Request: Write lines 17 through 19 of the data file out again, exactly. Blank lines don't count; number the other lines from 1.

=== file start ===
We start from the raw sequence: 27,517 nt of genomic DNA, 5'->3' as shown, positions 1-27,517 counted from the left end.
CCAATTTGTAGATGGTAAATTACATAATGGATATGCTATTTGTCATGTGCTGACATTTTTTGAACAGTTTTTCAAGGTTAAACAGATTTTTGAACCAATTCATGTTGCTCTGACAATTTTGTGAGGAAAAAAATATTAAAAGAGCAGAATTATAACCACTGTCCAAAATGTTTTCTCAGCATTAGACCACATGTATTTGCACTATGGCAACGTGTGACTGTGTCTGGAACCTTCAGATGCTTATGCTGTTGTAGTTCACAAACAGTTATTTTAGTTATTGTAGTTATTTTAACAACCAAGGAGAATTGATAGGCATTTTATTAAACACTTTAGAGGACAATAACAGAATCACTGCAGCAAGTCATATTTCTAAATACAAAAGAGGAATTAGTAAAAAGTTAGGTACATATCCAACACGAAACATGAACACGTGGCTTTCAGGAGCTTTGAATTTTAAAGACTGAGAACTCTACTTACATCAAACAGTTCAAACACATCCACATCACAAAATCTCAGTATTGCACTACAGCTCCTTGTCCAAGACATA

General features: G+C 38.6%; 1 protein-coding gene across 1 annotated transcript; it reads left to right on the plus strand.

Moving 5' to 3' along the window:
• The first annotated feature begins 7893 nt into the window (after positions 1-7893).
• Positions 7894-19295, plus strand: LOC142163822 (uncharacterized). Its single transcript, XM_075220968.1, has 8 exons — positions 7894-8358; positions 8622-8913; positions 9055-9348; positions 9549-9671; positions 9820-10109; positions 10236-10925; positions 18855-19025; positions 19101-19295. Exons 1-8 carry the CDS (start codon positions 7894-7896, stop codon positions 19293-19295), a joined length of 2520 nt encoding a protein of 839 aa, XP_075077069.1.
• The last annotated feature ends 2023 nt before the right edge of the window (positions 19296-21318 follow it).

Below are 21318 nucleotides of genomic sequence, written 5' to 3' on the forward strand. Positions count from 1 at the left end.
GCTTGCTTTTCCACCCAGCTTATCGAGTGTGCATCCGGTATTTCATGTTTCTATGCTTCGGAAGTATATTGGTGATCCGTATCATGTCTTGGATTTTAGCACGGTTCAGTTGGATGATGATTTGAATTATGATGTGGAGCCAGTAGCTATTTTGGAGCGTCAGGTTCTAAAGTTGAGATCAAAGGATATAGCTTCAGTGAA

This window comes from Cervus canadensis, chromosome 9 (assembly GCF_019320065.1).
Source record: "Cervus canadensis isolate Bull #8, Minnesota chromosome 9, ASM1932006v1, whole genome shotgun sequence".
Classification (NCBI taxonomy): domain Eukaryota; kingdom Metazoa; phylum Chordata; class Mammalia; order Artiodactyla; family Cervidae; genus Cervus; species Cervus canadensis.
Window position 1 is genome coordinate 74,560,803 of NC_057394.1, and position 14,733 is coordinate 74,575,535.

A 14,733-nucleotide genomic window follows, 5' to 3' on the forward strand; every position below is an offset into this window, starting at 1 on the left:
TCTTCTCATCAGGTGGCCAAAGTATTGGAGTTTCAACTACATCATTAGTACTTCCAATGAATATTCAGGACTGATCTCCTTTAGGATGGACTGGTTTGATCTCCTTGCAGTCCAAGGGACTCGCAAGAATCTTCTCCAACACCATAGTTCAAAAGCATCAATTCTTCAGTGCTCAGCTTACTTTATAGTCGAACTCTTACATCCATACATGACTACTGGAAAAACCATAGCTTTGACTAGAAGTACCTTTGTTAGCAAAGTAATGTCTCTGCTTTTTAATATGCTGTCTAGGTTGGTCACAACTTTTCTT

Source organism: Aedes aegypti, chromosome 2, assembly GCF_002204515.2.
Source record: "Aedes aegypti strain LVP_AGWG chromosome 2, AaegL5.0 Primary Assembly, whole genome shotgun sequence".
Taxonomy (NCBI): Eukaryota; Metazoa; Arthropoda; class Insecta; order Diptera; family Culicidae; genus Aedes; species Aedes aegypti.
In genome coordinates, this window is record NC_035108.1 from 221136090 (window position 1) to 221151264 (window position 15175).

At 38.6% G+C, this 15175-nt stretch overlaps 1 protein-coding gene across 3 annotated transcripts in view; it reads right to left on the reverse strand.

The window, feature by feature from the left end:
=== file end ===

Source record: "Aedes aegypti strain LVP_AGWG chromosome 2, AaegL5.0 Primary Assembly, whole genome shotgun sequence".
Taxonomy (NCBI): Eukaryota; Metazoa; Arthropoda; class Insecta; order Diptera; family Culicidae; genus Aedes; species Aedes aegypti.
In genome coordinates, this window is record NC_035108.1 from 221136090 (window position 1) to 221151264 (window position 15175).